Because Marines are amphibious by nature, the candidates proceed to the pool where they perform combat water aerobics. Beginning with a 25 m (82 ft) underwater swim, the candidates also must conduct deep water rifle retrieval. Determining on which is performing the screening, the mock rifle may be either a rubber model of the service rifle ("rubber duck") or even concrete cinder blocks are sometimes used instead; which was frequented by the Force Recon's selection board on occasion. The candidates would then have to carry the concrete block to the surface and swim it to a designated spot.

Next is the 25 ft (7.6 m) tower jump with full combat gear, followed by 30-minutes of treading water. Further water combat skills are imposed also, such as the five-minute flotation with trousers and a timed 500 m (1,600 ft) swim. After the pool screening is completed, the candidates run in formation down to the red course to perform a physical fitness test. They are required to obtain a 1st Class score of 225 or higher.

The next day, the candidates run the Obstacle Course a few times. The Marines conducting the indoctrination evaluation base the candidates on their effort method of attempting the "O" Course, and not by how fast they complete it. After the "O" Course, the last event in the selection and screening board ends with the recon candidates being tasked to run with a "ruck sack" and a "rubber duck." A ruck sack is a field pack containing a 50 lb (23 kg) sand bag. They are expected to maintain a pace of four- to five-miles per hour. The Division Recon demands the candidates to run an 8 mi (13 km) concourse, the FMF Recon however demanded an additional 10 mi (16 km) "boots and utes" ruck sack run over the hills of Las Flores and down along the beach. Failure to maintain this pace results in the candidate being dropped. Once the recon Marine candidates passes all the physical and evaluation tests, they are given a psychological screening test and an interview.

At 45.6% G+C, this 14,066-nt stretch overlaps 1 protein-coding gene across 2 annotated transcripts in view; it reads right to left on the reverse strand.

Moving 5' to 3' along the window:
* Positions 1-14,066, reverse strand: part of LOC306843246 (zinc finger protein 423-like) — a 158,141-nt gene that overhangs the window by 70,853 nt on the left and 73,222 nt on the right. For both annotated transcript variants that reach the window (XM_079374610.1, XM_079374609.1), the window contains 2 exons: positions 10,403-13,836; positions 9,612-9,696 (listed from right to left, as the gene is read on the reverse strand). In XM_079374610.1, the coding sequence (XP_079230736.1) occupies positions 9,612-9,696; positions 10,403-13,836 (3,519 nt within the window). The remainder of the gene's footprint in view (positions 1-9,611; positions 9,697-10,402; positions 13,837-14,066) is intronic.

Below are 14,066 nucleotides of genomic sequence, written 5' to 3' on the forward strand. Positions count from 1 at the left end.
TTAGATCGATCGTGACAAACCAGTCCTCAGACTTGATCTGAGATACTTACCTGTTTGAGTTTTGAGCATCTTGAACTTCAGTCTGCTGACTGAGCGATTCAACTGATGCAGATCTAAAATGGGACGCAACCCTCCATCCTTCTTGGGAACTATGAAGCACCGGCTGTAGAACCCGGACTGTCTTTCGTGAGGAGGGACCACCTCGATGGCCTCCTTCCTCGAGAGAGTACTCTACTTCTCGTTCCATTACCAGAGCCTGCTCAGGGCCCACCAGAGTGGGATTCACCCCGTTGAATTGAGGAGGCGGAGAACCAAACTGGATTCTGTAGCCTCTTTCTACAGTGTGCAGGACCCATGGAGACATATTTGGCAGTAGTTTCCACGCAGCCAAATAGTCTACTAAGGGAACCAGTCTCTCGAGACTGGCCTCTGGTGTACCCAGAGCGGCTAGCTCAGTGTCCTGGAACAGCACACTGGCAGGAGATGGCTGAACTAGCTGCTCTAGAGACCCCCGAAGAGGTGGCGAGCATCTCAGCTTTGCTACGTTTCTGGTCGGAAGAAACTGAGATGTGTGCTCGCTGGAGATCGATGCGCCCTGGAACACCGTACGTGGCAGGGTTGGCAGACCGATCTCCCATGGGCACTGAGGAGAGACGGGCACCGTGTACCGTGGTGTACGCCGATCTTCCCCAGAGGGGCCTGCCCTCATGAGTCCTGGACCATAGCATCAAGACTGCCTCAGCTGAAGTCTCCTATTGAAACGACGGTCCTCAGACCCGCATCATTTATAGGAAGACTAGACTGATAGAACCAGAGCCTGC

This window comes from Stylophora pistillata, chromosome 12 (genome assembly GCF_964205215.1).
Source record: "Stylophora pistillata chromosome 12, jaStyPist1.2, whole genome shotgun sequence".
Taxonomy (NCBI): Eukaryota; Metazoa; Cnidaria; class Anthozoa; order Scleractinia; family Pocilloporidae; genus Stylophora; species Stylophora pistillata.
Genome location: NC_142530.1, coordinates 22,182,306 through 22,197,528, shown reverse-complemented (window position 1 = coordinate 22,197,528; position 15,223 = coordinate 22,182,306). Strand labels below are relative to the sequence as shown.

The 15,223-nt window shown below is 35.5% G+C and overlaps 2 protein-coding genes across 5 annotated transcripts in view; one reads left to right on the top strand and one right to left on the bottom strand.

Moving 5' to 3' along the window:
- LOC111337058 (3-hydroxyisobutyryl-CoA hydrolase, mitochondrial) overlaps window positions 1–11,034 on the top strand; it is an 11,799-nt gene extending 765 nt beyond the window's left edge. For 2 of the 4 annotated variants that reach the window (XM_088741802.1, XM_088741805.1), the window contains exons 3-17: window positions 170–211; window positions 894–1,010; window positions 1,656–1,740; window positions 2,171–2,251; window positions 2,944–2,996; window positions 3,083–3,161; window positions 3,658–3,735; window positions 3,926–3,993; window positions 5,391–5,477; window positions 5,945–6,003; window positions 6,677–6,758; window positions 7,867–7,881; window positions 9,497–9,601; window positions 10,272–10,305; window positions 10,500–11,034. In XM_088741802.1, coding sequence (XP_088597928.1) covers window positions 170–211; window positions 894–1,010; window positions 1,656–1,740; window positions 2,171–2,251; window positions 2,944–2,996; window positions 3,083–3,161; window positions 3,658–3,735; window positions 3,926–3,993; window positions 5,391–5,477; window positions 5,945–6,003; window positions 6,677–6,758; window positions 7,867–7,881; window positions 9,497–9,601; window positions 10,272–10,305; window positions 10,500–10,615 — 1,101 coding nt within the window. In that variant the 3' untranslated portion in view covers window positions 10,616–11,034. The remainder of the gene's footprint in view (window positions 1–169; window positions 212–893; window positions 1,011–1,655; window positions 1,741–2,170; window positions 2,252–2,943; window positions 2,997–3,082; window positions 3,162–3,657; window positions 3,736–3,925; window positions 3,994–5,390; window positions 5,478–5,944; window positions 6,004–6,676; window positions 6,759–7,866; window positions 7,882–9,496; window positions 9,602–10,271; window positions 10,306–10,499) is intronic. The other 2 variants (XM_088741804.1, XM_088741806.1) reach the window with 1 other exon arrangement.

If they are deemed fit to continue training, they will then be interviewed by the recon command's staff whether it be Force Recon or Division Recon; the officers are interviewed by the company commander, the enlisted Marines are interviewed by the company sergeant major and other staff non-commissioned officers. If were given permission to start their initial training to become recon Marines, they proceed to the indoctrination program.


USMC Combatant Diving Badge, 2006-present

Before 2004, all the potential recon Marine candidates were placed in Recon Indoctrination Platoons, or RIP. In RIP, the candidates are given further training in patrolling, amphibious reconnaissance, communications and land orientation which warmed-up the Marines before attending the rigorous and demanding Basic Reconnaissance Course (BRC). It was considered to be the Marines' equivalent of [Navy SEAL's] "Hell Week".[1] Sometimes Marines in RIP would remain in the platoon for weeks or possibly months; until there are openings in processing for the BRC syllabus.